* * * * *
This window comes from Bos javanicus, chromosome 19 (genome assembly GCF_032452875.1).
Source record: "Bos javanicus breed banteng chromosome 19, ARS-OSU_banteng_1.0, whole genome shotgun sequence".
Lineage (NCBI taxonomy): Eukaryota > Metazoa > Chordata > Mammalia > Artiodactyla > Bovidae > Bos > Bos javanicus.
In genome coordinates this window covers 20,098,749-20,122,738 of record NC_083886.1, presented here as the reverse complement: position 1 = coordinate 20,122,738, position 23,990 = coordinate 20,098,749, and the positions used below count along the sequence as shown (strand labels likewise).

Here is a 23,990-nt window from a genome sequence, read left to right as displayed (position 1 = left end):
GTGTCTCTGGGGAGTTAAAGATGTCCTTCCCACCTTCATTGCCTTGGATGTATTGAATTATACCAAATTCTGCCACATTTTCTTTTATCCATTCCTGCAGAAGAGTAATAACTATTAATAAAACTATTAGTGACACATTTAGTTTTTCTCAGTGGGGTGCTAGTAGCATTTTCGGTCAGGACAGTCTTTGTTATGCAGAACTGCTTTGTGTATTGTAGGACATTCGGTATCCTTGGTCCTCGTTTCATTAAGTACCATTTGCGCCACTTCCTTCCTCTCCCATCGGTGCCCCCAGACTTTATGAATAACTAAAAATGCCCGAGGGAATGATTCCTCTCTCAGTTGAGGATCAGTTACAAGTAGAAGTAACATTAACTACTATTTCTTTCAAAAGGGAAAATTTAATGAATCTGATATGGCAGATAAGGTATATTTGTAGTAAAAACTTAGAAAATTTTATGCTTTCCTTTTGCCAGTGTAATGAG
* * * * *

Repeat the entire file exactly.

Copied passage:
This window comes from Bos javanicus, chromosome 19 (genome assembly GCF_032452875.1).
Source record: "Bos javanicus breed banteng chromosome 19, ARS-OSU_banteng_1.0, whole genome shotgun sequence".
Lineage (NCBI taxonomy): Eukaryota > Metazoa > Chordata > Mammalia > Artiodactyla > Bovidae > Bos > Bos javanicus.
In genome coordinates this window covers 20,098,749-20,122,738 of record NC_083886.1, presented here as the reverse complement: position 1 = coordinate 20,122,738, position 23,990 = coordinate 20,098,749, and the positions used below count along the sequence as shown (strand labels likewise).

Here is a 23,990-nt window from a genome sequence, read left to right as displayed (position 1 = left end):
GTGTCTCTGGGGAGTTAAAGATGTCCTTCCCACCTTCATTGCCTTGGATGTATTGAATTATACCAAATTCTGCCACATTTTCTTTTATCCATTCCTGCAGAAGAGTAATAACTATTAATAAAACTATTAGTGACACATTTAGTTTTTCTCAGTGGGGTGCTAGTAGCATTTTCGGTCAGGACAGTCTTTGTTATGCAGAACTGCTTTGTGTATTGTAGGACATTCGGTATCCTTGGTCCTCGTTTCATTAAGTACCATTTGCGCCACTTCCTTCCTCTCCCATCGGTGCCCCCAGACTTTATGAATAACTAAAAATGCCCGAGGGAATGATTCCTCTCTCAGTTGAGGATCAGTTACAAGTAGAAGTAACATTAACTACTATTTCTTTCAAAAGGGAAAATTTAATGAATCTGATATGGCAGATAAGGTATATTTGTAGTAAAAACTTAGAAAATTTTATGCTTTCCTTTTGCCAGTGTAATGAG